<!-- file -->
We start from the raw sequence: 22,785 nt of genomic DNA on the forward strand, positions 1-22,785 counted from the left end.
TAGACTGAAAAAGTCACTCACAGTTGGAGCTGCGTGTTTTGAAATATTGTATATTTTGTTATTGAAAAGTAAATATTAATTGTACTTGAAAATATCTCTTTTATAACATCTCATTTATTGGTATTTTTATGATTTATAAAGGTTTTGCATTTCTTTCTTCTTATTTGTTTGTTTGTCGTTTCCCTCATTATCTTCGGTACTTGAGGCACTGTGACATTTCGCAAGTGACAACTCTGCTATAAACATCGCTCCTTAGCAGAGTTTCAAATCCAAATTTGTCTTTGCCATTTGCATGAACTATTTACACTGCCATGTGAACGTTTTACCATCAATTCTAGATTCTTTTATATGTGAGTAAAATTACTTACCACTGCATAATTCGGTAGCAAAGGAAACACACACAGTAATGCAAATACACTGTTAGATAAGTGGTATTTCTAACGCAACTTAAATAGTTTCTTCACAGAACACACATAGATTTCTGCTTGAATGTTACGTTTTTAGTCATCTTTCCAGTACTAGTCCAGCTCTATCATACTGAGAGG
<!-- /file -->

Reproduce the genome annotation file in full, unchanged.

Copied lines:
We start from the raw sequence: 22,785 nt of genomic DNA on the forward strand, positions 1-22,785 counted from the left end.
TAGACTGAAAAAGTCACTCACAGTTGGAGCTGCGTGTTTTGAAATATTGTATATTTTGTTATTGAAAAGTAAATATTAATTGTACTTGAAAATATCTCTTTTATAACATCTCATTTATTGGTATTTTTATGATTTATAAAGGTTTTGCATTTCTTTCTTCTTATTTGTTTGTTTGTCGTTTCCCTCATTATCTTCGGTACTTGAGGCACTGTGACATTTCGCAAGTGACAACTCTGCTATAAACATCGCTCCTTAGCAGAGTTTCAAATCCAAATTTGTCTTTGCCATTTGCATGAACTATTTACACTGCCATGTGAACGTTTTACCATCAATTCTAGATTCTTTTATATGTGAGTAAAATTACTTACCACTGCATAATTCGGTAGCAAAGGAAACACACACAGTAATGCAAATACACTGTTAGATAAGTGGTATTTCTAACGCAACTTAAATAGTTTCTTCACAGAACACACATAGATTTCTGCTTGAATGTTACGTTTTTAGTCATCTTTCCAGTACTAGTCCAGCTCTATCATACTGAGAGG